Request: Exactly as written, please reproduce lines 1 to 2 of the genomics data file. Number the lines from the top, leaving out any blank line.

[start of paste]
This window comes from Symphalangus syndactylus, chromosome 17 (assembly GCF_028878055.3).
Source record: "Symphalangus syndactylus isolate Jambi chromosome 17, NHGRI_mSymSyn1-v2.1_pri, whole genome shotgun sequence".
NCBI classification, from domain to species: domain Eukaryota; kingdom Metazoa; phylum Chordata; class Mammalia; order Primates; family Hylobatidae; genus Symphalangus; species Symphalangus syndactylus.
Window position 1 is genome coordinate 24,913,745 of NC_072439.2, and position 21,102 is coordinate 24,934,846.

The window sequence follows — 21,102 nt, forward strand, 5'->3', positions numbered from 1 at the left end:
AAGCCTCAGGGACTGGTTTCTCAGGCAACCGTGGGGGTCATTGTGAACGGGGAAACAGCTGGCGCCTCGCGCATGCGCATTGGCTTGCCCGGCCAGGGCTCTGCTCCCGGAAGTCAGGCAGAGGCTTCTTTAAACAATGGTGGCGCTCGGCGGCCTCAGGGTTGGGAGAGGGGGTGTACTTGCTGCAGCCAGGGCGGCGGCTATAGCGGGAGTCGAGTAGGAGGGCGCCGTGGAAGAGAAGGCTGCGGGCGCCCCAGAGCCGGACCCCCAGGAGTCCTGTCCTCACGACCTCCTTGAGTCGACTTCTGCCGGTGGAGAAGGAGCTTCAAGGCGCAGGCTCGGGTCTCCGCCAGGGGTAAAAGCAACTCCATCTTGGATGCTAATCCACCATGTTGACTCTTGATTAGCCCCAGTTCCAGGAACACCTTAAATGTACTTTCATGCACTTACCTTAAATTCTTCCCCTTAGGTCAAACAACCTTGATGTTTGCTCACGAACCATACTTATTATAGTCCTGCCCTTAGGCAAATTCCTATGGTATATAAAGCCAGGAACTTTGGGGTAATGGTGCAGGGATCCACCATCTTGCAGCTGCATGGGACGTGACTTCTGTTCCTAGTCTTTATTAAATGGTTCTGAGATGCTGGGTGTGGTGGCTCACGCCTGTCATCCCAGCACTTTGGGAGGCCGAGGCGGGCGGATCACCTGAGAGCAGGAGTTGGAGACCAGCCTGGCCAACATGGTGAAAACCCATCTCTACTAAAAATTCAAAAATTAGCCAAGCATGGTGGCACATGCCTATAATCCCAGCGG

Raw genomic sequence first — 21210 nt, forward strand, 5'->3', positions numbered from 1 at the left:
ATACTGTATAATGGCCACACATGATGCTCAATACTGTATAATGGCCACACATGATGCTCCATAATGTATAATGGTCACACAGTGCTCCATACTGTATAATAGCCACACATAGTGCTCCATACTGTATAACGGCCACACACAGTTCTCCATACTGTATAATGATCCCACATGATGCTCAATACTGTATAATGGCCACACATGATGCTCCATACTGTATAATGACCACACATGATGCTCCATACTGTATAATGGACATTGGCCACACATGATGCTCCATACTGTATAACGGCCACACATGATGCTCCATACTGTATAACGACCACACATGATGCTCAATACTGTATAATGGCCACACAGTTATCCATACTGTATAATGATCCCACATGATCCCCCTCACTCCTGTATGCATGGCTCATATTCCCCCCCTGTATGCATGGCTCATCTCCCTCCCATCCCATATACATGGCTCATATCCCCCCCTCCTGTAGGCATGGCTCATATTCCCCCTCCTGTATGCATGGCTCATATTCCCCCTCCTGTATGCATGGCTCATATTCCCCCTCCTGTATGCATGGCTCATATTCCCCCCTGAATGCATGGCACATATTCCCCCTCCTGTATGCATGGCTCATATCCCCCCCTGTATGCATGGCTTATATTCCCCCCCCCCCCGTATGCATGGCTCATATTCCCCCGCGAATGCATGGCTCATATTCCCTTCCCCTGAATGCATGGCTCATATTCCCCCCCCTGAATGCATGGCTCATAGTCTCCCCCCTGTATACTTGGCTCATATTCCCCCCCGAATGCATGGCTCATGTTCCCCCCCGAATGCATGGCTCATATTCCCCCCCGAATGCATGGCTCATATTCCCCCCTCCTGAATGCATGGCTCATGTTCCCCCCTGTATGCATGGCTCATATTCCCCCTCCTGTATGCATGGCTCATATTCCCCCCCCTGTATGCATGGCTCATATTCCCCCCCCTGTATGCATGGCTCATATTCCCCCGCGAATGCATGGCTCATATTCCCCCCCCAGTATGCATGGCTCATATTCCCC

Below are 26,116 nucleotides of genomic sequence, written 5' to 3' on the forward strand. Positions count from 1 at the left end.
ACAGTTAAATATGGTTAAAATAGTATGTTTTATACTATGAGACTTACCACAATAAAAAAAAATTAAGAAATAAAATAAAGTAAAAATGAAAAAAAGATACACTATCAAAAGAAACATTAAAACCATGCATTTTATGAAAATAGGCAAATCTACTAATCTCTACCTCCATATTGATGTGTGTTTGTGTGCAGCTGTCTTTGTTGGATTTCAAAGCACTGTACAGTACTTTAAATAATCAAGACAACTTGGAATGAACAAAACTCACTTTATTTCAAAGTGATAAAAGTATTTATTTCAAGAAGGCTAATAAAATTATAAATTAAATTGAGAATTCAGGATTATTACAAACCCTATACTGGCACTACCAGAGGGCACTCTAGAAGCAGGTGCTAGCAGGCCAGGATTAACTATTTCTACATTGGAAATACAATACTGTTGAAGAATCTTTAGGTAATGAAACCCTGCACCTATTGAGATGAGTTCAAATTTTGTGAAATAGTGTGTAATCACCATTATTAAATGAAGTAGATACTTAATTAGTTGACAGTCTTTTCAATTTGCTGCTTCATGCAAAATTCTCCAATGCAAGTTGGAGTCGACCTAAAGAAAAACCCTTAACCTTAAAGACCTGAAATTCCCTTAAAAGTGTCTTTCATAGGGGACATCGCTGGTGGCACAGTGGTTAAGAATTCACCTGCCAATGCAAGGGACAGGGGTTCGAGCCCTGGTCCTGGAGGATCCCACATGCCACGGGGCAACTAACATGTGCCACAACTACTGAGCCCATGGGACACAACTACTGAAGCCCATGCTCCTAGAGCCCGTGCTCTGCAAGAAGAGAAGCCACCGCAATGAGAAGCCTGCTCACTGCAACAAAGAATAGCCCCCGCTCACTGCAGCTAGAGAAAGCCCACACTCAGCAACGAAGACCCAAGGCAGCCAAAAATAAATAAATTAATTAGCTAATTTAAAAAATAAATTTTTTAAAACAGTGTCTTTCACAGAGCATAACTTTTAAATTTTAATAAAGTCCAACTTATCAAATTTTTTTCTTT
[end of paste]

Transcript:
This window comes from Symphalangus syndactylus, chromosome 17 (assembly GCF_028878055.3).
Source record: "Symphalangus syndactylus isolate Jambi chromosome 17, NHGRI_mSymSyn1-v2.1_pri, whole genome shotgun sequence".